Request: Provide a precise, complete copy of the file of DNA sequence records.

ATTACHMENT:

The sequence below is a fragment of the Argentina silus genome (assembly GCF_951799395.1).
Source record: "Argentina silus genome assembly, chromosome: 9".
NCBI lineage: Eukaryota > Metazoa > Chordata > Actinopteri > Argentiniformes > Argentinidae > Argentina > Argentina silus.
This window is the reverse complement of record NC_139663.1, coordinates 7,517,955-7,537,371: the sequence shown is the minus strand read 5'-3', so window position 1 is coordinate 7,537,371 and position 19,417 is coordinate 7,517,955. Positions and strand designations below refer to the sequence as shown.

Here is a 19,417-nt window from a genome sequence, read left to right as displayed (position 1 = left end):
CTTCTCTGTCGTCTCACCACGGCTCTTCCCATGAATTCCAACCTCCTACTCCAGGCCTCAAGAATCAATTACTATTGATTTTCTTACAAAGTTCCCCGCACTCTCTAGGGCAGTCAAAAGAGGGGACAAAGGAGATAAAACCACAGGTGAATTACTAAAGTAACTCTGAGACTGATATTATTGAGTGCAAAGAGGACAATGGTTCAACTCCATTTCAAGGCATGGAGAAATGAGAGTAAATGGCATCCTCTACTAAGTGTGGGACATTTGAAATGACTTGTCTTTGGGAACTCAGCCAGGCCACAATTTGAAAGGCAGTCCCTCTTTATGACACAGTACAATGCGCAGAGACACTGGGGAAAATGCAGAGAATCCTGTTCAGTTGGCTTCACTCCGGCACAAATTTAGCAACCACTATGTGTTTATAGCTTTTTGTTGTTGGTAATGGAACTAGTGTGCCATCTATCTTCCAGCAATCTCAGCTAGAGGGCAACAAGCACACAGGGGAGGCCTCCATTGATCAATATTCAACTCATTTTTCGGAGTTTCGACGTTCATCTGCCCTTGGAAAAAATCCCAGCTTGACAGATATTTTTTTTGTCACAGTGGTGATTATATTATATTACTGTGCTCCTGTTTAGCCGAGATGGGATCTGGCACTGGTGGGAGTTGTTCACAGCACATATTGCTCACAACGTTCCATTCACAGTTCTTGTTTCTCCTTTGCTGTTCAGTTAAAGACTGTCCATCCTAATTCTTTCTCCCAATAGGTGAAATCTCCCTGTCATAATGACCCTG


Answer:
The sequence below is a fragment of the Argentina silus genome (assembly GCF_951799395.1).
Source record: "Argentina silus genome assembly, chromosome: 9".
NCBI lineage: Eukaryota > Metazoa > Chordata > Actinopteri > Argentiniformes > Argentinidae > Argentina > Argentina silus.
This window is the reverse complement of record NC_139663.1, coordinates 7,517,955-7,537,371: the sequence shown is the minus strand read 5'-3', so window position 1 is coordinate 7,537,371 and position 19,417 is coordinate 7,517,955. Positions and strand designations below refer to the sequence as shown.

Here is a 19,417-nt window from a genome sequence, read left to right as displayed (position 1 = left end):
CTTCTCTGTCGTCTCACCACGGCTCTTCCCATGAATTCCAACCTCCTACTCCAGGCCTCAAGAATCAATTACTATTGATTTTCTTACAAAGTTCCCCGCACTCTCTAGGGCAGTCAAAAGAGGGGACAAAGGAGATAAAACCACAGGTGAATTACTAAAGTAACTCTGAGACTGATATTATTGAGTGCAAAGAGGACAATGGTTCAACTCCATTTCAAGGCATGGAGAAATGAGAGTAAATGGCATCCTCTACTAAGTGTGGGACATTTGAAATGACTTGTCTTTGGGAACTCAGCCAGGCCACAATTTGAAAGGCAGTCCCTCTTTATGACACAGTACAATGCGCAGAGACACTGGGGAAAATGCAGAGAATCCTGTTCAGTTGGCTTCACTCCGGCACAAATTTAGCAACCACTATGTGTTTATAGCTTTTTGTTGTTGGTAATGGAACTAGTGTGCCATCTATCTTCCAGCAATCTCAGCTAGAGGGCAACAAGCACACAGGGGAGGCCTCCATTGATCAATATTCAACTCATTTTTCGGAGTTTCGACGTTCATCTGCCCTTGGAAAAAATCCCAGCTTGACAGATATTTTTTTTGTCACAGTGGTGATTATATTATATTACTGTGCTCCTGTTTAGCCGAGATGGGATCTGGCACTGGTGGGAGTTGTTCACAGCACATATTGCTCACAACGTTCCATTCACAGTTCTTGTTTCTCCTTTGCTGTTCAGTTAAAGACTGTCCATCCTAATTCTTTCTCCCAATAGGTGAAATCTCCCTGTCATAATGACCCTG